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ECN publication
RVO lifecycle and decommissioning offshore wind
Published by: Publication date:
ECN Wind Energy 21-3-2016
ECN report number: Document type:
ECN-E--16-009 ECN publication
Number of pages: Full text:
33 Download PDF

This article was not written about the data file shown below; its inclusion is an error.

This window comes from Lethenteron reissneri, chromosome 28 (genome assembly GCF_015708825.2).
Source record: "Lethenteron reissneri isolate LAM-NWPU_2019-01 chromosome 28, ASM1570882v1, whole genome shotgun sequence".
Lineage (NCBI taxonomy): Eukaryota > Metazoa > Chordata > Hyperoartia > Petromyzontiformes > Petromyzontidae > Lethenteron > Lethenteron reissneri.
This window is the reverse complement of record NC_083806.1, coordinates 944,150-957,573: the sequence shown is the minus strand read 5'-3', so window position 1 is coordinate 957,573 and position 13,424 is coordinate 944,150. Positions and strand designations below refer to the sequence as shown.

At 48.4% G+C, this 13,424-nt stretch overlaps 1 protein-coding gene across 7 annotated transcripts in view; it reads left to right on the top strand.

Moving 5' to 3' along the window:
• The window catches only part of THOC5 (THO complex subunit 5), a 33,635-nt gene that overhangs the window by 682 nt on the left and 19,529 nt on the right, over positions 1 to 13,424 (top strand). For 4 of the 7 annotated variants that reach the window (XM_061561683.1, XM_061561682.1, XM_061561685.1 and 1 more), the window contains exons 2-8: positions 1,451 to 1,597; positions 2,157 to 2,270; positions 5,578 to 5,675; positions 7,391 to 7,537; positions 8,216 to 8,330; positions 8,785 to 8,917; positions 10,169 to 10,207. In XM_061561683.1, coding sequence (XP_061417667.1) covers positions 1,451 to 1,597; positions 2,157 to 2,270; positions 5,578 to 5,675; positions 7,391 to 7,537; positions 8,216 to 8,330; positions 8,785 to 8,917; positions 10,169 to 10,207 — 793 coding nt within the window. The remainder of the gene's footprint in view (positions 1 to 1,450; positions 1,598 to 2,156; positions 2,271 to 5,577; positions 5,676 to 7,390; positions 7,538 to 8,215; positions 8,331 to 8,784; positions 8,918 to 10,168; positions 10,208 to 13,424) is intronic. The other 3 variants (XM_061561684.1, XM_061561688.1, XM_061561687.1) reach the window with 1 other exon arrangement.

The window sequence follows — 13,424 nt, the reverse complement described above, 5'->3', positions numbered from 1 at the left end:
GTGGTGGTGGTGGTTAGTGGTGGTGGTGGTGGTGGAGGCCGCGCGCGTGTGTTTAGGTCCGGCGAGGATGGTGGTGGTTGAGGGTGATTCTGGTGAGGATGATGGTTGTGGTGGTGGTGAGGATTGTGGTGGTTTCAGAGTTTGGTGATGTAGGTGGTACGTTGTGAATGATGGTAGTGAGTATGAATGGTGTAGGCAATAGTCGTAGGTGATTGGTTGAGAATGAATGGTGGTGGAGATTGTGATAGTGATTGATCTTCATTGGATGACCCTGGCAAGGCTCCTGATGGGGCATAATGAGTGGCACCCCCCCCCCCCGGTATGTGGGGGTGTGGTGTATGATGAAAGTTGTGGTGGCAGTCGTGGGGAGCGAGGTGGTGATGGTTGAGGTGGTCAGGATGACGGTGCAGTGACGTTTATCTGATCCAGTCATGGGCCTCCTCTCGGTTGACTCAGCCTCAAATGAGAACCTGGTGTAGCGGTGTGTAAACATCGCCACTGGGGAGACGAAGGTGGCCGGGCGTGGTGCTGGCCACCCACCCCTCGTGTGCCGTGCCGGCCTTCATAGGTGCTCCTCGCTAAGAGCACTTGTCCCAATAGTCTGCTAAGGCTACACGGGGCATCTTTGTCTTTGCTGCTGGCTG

"In this desktop study ECN explores three end-of-life options for offshore wind farms: lifetime extension, re-powering and decommissioning. Combining a literature study with input from external experts and own experience, the outlines for a roadmap on these topic are sketched. Lifetime extension and re-powering are end-of-life options that consider continuation of operation with original components and replacement components respectively. The study shows that lifetime extension requires monitoring of all components of the wind farm except the electrical infrastructure, which typically shows less wear and has a life up to 40 years. All other components of a wind farm are typically designed for 20 years of operation. To be able to decide on continuing operation, the owner requires infor-mation on the state of the farm, the permitting and safety conditions. Moreover, the business case for lifetime extension currently relies heavily on an extended subsidy programme. Existing wind farms are not designed for lifetime extension and are insuffi-ciently monitored. Re-powering typically considers installing state-of-the-art turbines on existing founda-tions and electrical infrastructure. Again the technical trade-off is based on the actual state of the components at the commercial end-of-life of the farm. This requires con-tinuous monitoring of at least the foundations and electrical infrastructure in the farm. Operational wind farms are currently insufficiently monitored and not designed for re-powering, especially when considering increasing the capacity of the farms in the “sec-ond life”. Such intentional over-dimensioning will only take place when the residual value of the farm after 15-20 years is considered high enough to justify continued oper-ation for another 15-20 years. The incentive for farm owners to design for re-powering, must be formed by a new governance model. Legislation must be in place before 2025 to grant extended permitting and a renewed subsidy scheme. Developing such govern-ance models require instant action, as they will effect operation of wind farms 40 years from now. When lifetime extension and re-powering are not considered viable, or when the wind farm has reached technical end-of-life, the wind farm must be decommissioned. De-commissioning requirements are defined in the contract and may include removal of the electrical infrastructure. Level of re-use or recycling are yet to be defined by the authorities. As the first UK wind farms are being decommissioned, we see the industry is in need for a dedicated decommissioning strategy, as the farms are currently being dismantled in reverse installation order. Special equipment is being developed and innovation within this sector has not yet reached its peak. Being very strong in the in-stallation of wind farms, the Dutch industry can play an important role in the (interna-tional) decommissioning of the wind farms. The opportunities are significant and very relevant. We suggest to prioritize research into this field of wind energy. The road map provided, shows that developments both on a technical level and on a governance level, must be finalized and implemented by 2025. The 9 years give us the possibility to prepare for making choices for the currently operational wind farms (which requires monitoring) and the wind farms that are to be designed after the Energy Agreement. These developments start with a stakeholder dialogue with all nationally parties involved. "

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